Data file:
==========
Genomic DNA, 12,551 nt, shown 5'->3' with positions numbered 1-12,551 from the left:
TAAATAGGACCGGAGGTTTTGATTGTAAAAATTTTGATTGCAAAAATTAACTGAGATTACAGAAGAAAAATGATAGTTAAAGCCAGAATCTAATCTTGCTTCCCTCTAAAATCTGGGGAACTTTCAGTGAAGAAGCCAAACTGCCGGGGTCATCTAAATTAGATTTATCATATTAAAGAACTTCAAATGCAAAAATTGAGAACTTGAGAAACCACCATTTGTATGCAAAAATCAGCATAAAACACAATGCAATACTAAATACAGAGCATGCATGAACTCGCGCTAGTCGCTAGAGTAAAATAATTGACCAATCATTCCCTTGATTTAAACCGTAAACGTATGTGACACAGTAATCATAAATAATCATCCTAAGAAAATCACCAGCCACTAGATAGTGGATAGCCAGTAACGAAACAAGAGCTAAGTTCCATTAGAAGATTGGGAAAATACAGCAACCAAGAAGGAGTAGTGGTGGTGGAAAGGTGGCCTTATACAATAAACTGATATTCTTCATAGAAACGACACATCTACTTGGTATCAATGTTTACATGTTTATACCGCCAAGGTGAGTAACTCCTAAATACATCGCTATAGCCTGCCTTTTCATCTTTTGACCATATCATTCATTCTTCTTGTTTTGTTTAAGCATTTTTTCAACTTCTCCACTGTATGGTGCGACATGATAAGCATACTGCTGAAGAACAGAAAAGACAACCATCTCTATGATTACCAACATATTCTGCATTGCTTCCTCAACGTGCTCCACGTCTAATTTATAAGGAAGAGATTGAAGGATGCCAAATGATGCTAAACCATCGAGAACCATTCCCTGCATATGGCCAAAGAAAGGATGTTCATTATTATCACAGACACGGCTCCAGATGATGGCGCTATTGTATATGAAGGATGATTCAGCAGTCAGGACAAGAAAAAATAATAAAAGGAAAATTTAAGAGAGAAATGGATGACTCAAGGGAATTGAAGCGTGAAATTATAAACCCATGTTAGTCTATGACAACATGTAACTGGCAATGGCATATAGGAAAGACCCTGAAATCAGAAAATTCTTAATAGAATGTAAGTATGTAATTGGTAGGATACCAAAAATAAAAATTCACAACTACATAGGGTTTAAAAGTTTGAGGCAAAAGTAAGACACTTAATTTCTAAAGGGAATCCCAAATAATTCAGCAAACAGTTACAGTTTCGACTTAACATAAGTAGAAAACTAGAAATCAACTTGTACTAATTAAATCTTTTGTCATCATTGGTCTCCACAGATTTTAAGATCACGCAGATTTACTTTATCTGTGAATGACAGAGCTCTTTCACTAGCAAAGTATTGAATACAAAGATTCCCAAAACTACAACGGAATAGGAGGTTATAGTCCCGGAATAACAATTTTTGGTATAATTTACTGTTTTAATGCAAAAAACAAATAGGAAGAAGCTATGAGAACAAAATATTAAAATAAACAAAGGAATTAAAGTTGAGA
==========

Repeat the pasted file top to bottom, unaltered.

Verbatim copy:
Genomic DNA, 12,551 nt, shown 5'->3' with positions numbered 1-12,551 from the left:
TAAATAGGACCGGAGGTTTTGATTGTAAAAATTTTGATTGCAAAAATTAACTGAGATTACAGAAGAAAAATGATAGTTAAAGCCAGAATCTAATCTTGCTTCCCTCTAAAATCTGGGGAACTTTCAGTGAAGAAGCCAAACTGCCGGGGTCATCTAAATTAGATTTATCATATTAAAGAACTTCAAATGCAAAAATTGAGAACTTGAGAAACCACCATTTGTATGCAAAAATCAGCATAAAACACAATGCAATACTAAATACAGAGCATGCATGAACTCGCGCTAGTCGCTAGAGTAAAATAATTGACCAATCATTCCCTTGATTTAAACCGTAAACGTATGTGACACAGTAATCATAAATAATCATCCTAAGAAAATCACCAGCCACTAGATAGTGGATAGCCAGTAACGAAACAAGAGCTAAGTTCCATTAGAAGATTGGGAAAATACAGCAACCAAGAAGGAGTAGTGGTGGTGGAAAGGTGGCCTTATACAATAAACTGATATTCTTCATAGAAACGACACATCTACTTGGTATCAATGTTTACATGTTTATACCGCCAAGGTGAGTAACTCCTAAATACATCGCTATAGCCTGCCTTTTCATCTTTTGACCATATCATTCATTCTTCTTGTTTTGTTTAAGCATTTTTTCAACTTCTCCACTGTATGGTGCGACATGATAAGCATACTGCTGAAGAACAGAAAAGACAACCATCTCTATGATTACCAACATATTCTGCATTGCTTCCTCAACGTGCTCCACGTCTAATTTATAAGGAAGAGATTGAAGGATGCCAAATGATGCTAAACCATCGAGAACCATTCCCTGCATATGGCCAAAGAAAGGATGTTCATTATTATCACAGACACGGCTCCAGATGATGGCGCTATTGTATATGAAGGATGATTCAGCAGTCAGGACAAGAAAAAATAATAAAAGGAAAATTTAAGAGAGAAATGGATGACTCAAGGGAATTGAAGCGTGAAATTATAAACCCATGTTAGTCTATGACAACATGTAACTGGCAATGGCATATAGGAAAGACCCTGAAATCAGAAAATTCTTAATAGAATGTAAGTATGTAATTGGTAGGATACCAAAAATAAAAATTCACAACTACATAGGGTTTAAAAGTTTGAGGCAAAAGTAAGACACTTAATTTCTAAAGGGAATCCCAAATAATTCAGCAAACAGTTACAGTTTCGACTTAACATAAGTAGAAAACTAGAAATCAACTTGTACTAATTAAATCTTTTGTCATCATTGGTCTCCACAGATTTTAAGATCACGCAGATTTACTTTATCTGTGAATGACAGAGCTCTTTCACTAGCAAAGTATTGAATACAAAGATTCCCAAAACTACAACGGAATAGGAGGTTATAGTCCCGGAATAACAATTTTTGGTATAATTTACTGTTTTAATGCAAAAAACAAATAGGAAGAAGCTATGAGAACAAAATATTAAAATAAACAAAGGAATTAAAGTTGAGA